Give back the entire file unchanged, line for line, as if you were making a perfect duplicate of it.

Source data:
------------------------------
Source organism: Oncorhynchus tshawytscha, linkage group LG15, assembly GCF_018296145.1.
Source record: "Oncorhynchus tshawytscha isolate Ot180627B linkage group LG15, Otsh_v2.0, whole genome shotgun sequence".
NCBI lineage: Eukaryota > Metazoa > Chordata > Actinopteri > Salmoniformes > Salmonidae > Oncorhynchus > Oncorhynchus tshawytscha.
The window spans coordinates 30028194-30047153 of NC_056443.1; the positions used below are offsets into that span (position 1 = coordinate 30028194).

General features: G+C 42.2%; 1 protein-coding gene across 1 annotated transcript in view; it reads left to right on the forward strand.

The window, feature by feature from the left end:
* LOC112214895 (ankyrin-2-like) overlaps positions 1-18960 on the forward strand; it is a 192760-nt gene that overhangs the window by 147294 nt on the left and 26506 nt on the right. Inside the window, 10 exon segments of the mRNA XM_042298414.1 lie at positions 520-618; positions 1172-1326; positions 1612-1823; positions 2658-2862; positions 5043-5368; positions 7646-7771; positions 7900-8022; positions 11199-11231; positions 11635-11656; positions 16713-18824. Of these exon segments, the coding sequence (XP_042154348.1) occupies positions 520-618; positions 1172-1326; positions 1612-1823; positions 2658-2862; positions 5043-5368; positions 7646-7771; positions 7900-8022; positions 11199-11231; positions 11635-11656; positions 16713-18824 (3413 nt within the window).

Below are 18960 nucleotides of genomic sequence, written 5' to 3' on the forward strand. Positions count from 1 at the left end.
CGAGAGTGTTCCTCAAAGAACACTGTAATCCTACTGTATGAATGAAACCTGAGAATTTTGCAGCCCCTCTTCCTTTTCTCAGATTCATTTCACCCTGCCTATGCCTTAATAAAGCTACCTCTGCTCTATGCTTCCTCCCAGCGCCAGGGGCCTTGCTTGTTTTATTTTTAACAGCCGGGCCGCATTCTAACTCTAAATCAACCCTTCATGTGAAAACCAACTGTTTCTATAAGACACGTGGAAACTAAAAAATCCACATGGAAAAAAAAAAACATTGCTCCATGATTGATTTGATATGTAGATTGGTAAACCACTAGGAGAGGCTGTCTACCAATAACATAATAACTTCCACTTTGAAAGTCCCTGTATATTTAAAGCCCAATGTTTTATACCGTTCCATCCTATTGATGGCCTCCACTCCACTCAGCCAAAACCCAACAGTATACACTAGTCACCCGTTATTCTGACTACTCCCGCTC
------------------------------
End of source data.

Source organism: Oncorhynchus tshawytscha, linkage group LG15, assembly GCF_018296145.1.
Source record: "Oncorhynchus tshawytscha isolate Ot180627B linkage group LG15, Otsh_v2.0, whole genome shotgun sequence".
NCBI lineage: Eukaryota > Metazoa > Chordata > Actinopteri > Salmoniformes > Salmonidae > Oncorhynchus > Oncorhynchus tshawytscha.
The window spans coordinates 30028194-30047153 of NC_056443.1; the positions used below are offsets into that span (position 1 = coordinate 30028194).

General features: G+C 42.2%; 1 protein-coding gene across 1 annotated transcript in view; it reads left to right on the forward strand.

The window, feature by feature from the left end:
* LOC112214895 (ankyrin-2-like) overlaps positions 1-18960 on the forward strand; it is a 192760-nt gene that overhangs the window by 147294 nt on the left and 26506 nt on the right. Inside the window, 10 exon segments of the mRNA XM_042298414.1 lie at positions 520-618; positions 1172-1326; positions 1612-1823; positions 2658-2862; positions 5043-5368; positions 7646-7771; positions 7900-8022; positions 11199-11231; positions 11635-11656; positions 16713-18824. Of these exon segments, the coding sequence (XP_042154348.1) occupies positions 520-618; positions 1172-1326; positions 1612-1823; positions 2658-2862; positions 5043-5368; positions 7646-7771; positions 7900-8022; positions 11199-11231; positions 11635-11656; positions 16713-18824 (3413 nt within the window).

Below are 18960 nucleotides of genomic sequence, written 5' to 3' on the forward strand. Positions count from 1 at the left end.
CGAGAGTGTTCCTCAAAGAACACTGTAATCCTACTGTATGAATGAAACCTGAGAATTTTGCAGCCCCTCTTCCTTTTCTCAGATTCATTTCACCCTGCCTATGCCTTAATAAAGCTACCTCTGCTCTATGCTTCCTCCCAGCGCCAGGGGCCTTGCTTGTTTTATTTTTAACAGCCGGGCCGCATTCTAACTCTAAATCAACCCTTCATGTGAAAACCAACTGTTTCTATAAGACACGTGGAAACTAAAAAATCCACATGGAAAAAAAAAAACATTGCTCCATGATTGATTTGATATGTAGATTGGTAAACCACTAGGAGAGGCTGTCTACCAATAACATAATAACTTCCACTTTGAAAGTCCCTGTATATTTAAAGCCCAATGTTTTATACCGTTCCATCCTATTGATGGCCTCCACTCCACTCAGCCAAAACCCAACAGTATACACTAGTCACCCGTTATTCTGACTACTCCCGCTC